While I disagree with the initial spin that the organization’s founder gives (people who are incarcerated have an “obligation to give back,” she says), I’d agree that the organization has the double benefit of training dogs for people whose lives will be greatly enriched by them and allowing people who are in the most dehumanizing place imaginable regain a sense of their humanity and compassion — effects that are clear in this video, which accompanies the article.
One particularly moving story (in the video) is of Pax, a dog who was trained by a woman in Bedford Hills, a maximum security prison, and who has gone on to become a service dog for an Iraq vet with PTSD. Like many of the women incarcerated in America, Pax’s puppy raiser was convicted of killing her abusive husband. She herself suffers from PTSD. And here she is, finding some healing in training the dog that will provide freedom to someone else.
Or, put differently by Jules Flynn, another incarcerated puppy raiser, “We give people who receive these dogs their freedom, and that is something that was taken away from us.”
As for Reagan Democrats, how Clinton was treated is not their issue. They are more concerned with how they have been treated. Since March, when I was accused of being racist for a statement I made about the influence of blacks on Obama’s historic campaign, people have been stopping me to express a common sentiment: If you’re white you can’t open your mouth without being accused of being racist. They see Obama’s playing the race card throughout the campaign and no one calling him for it as frightening. They’re not upset with Obama because he’s black; they’re upset because they don’t expect to be treated fairly because they’re white. It’s not racism that is driving them, it’s racial resentment. And that is enforced because they don’t believe he understands them and their problems. That when he said in South Carolina after his victory “Our Time Has Come” they believe he is telling them that their time has passed.
Slightly Longer Ferraro:
I think this is right:
But unlike most liberal journalists and bloggers, I think McClellan deserves quite a bit of credit for going public with this, even at this late date. Writing this kind of book could not have been easy for him. He has undoubtedly lost friends. Many of his former colleagues will never speak to him again. If he’d written the kind of anodyne snoozer that Ari Fleischer did, then surely he’d be set for life on the wingnut welfare circuit. But now? Well, let’s just say he’ll never eat lunch in that town again. And it’s not like the liberals are eager to embrace him with open arms, either.
Kathy has a good point; while we think a lot about the benefits of tell-all books (lots of exposure, book sales, historical re-evaluation, etc.) but there are also some very real costs, as McClellan is going to find himself shunned by the people most likely to give him jobs and invite him to dinner. It’s true enough that Scottie is still responsible, as everyone in the Bush administration was, for the crimes that have been committed over the past eight years. Still, disgruntled former administration hacks really should be given a strong incentive to write this kind of memoir; it’s critical to our understanding of the administration that we get these kinds of testimonies, and as such I’m willing to cut Scottie a little bit of slack.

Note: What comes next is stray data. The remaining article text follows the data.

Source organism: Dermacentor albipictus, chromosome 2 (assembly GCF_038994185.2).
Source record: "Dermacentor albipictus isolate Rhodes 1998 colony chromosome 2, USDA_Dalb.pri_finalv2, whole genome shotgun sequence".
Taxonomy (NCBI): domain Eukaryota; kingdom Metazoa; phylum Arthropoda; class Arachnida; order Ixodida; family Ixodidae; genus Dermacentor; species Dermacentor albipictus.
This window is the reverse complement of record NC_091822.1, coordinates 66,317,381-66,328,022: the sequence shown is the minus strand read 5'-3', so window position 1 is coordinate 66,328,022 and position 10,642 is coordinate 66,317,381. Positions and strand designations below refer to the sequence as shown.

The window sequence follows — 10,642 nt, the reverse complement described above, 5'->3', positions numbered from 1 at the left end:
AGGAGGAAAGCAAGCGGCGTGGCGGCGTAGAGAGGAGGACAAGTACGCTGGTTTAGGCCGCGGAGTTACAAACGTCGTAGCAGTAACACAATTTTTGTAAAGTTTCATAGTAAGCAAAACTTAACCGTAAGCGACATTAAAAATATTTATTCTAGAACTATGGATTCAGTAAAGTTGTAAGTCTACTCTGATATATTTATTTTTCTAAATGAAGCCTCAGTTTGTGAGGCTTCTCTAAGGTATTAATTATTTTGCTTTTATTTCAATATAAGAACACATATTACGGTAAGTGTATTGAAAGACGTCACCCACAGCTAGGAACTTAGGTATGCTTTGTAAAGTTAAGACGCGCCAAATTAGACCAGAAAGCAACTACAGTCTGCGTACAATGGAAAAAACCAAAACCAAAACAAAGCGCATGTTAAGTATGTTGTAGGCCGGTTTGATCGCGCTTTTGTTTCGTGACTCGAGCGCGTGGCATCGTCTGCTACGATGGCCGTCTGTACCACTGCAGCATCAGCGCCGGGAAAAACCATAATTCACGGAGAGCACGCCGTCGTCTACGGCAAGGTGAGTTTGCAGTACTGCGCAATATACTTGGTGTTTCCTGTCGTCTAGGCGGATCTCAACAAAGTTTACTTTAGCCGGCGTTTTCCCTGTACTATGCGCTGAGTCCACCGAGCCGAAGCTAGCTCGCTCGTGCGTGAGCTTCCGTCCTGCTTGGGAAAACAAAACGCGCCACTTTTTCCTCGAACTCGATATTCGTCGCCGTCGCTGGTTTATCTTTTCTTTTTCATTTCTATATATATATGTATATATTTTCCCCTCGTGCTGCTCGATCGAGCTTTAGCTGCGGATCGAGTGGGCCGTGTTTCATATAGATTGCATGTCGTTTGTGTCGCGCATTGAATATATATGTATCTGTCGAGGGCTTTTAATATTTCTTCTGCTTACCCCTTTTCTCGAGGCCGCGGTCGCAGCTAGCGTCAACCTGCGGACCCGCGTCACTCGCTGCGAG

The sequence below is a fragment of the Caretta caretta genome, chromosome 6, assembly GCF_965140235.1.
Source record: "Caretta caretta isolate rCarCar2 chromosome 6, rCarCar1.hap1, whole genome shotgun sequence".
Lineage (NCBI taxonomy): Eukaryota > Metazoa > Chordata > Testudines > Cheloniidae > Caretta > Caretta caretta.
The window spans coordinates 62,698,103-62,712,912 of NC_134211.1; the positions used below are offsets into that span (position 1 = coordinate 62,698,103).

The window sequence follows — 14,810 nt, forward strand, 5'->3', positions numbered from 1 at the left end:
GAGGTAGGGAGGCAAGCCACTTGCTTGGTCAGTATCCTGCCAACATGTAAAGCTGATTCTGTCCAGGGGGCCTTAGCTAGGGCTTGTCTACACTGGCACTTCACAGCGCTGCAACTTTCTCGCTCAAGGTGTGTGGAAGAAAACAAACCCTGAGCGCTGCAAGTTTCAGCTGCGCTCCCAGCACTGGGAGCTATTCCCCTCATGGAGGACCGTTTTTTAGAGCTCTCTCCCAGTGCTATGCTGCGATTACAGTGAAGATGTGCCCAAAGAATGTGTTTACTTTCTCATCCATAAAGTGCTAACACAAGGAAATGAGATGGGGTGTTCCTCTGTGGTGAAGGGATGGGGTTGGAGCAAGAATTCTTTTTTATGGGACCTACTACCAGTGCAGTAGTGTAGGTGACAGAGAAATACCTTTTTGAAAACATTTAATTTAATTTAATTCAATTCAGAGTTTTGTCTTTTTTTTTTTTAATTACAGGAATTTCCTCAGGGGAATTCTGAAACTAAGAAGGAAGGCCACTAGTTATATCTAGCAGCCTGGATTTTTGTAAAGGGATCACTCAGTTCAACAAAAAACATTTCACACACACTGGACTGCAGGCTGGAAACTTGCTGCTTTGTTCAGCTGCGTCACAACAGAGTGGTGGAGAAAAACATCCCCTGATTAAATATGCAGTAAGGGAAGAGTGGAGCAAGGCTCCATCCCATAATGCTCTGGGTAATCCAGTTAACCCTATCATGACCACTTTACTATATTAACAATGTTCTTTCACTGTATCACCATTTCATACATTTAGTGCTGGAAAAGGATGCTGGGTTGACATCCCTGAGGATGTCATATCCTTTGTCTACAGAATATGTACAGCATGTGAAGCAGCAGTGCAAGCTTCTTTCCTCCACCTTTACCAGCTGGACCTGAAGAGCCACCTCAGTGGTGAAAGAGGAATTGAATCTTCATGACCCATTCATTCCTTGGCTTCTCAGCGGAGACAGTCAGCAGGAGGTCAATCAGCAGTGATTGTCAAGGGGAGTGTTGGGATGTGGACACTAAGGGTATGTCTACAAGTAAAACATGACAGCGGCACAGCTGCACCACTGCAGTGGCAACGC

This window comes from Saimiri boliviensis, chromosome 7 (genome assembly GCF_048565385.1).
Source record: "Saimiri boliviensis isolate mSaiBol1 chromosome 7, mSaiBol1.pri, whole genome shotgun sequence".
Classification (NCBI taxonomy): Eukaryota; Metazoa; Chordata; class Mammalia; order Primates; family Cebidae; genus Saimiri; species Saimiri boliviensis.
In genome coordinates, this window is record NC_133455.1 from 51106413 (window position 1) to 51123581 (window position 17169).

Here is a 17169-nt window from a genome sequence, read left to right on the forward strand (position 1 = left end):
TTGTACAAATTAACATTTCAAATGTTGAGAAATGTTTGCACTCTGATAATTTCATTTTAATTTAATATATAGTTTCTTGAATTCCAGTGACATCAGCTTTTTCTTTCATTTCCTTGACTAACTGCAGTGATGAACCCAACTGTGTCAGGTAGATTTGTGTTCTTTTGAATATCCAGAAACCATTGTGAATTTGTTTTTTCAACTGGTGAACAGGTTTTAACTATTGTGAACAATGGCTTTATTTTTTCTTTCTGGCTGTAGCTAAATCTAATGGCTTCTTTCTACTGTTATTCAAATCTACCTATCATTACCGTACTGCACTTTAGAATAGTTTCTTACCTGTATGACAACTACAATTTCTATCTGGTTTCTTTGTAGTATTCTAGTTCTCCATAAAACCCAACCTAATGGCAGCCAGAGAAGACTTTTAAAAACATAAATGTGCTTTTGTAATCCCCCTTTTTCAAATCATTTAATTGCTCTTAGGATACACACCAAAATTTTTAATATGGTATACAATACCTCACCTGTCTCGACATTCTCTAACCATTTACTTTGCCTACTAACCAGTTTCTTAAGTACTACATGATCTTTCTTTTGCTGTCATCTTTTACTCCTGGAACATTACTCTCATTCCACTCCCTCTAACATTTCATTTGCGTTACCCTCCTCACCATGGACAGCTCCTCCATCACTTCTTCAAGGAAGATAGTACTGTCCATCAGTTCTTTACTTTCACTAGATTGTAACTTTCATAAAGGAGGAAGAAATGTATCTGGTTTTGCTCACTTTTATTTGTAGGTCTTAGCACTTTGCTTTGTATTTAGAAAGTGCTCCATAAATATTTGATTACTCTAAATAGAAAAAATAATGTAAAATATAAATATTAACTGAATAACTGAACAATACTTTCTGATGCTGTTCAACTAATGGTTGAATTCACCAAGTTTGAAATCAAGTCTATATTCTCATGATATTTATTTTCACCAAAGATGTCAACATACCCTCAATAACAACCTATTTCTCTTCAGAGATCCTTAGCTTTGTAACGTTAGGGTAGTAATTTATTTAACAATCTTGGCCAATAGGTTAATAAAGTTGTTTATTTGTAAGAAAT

I suppose it’s also possible that I’m just a wee bit sympathetic because Scottie was such a bad liar; you could almost see the sweat dripping down his face as he went into another whopper.
…needless to say, on the watch for monkey-cyborgs…
Ronald Reagan, remarks on US policy in the Persian Gulf, 29 May 1987
Now, I will not permit the Middle East to become a chokepoint for freedom or a tinderbox of international conflict. Freedom of navigation is not an empty cliche of international law. It is essential to the health and safety of America and the strength of our alliance. Our presence in the Persian Gulf is also essential to preventing wider conflict in the Middle East, and it’s a prerequisite to helping end the brutal and violent 6 1/2-year war between Iran and Iraq. Diplomatically, we’re doing everything we can to obtain an end to this war, and this effort will continue.
. . . Our goal is to seek peace rather than provocation, but our interests and those of our friends must be preserved. We’re in the gulf to protect our national interests and, together with our allies, the interests of the entire Western World. Peace is at stake; our national interest is at stake. And we will not repeat the mistakes of the past. Weakness, a lack of resolve and strength, will only encourage those who seek to use the flow of oil as a tool, a weapon, to cause the American people hardship at home, incapacitate us abroad, and promote conflict and violence throughout the Middle East and the world.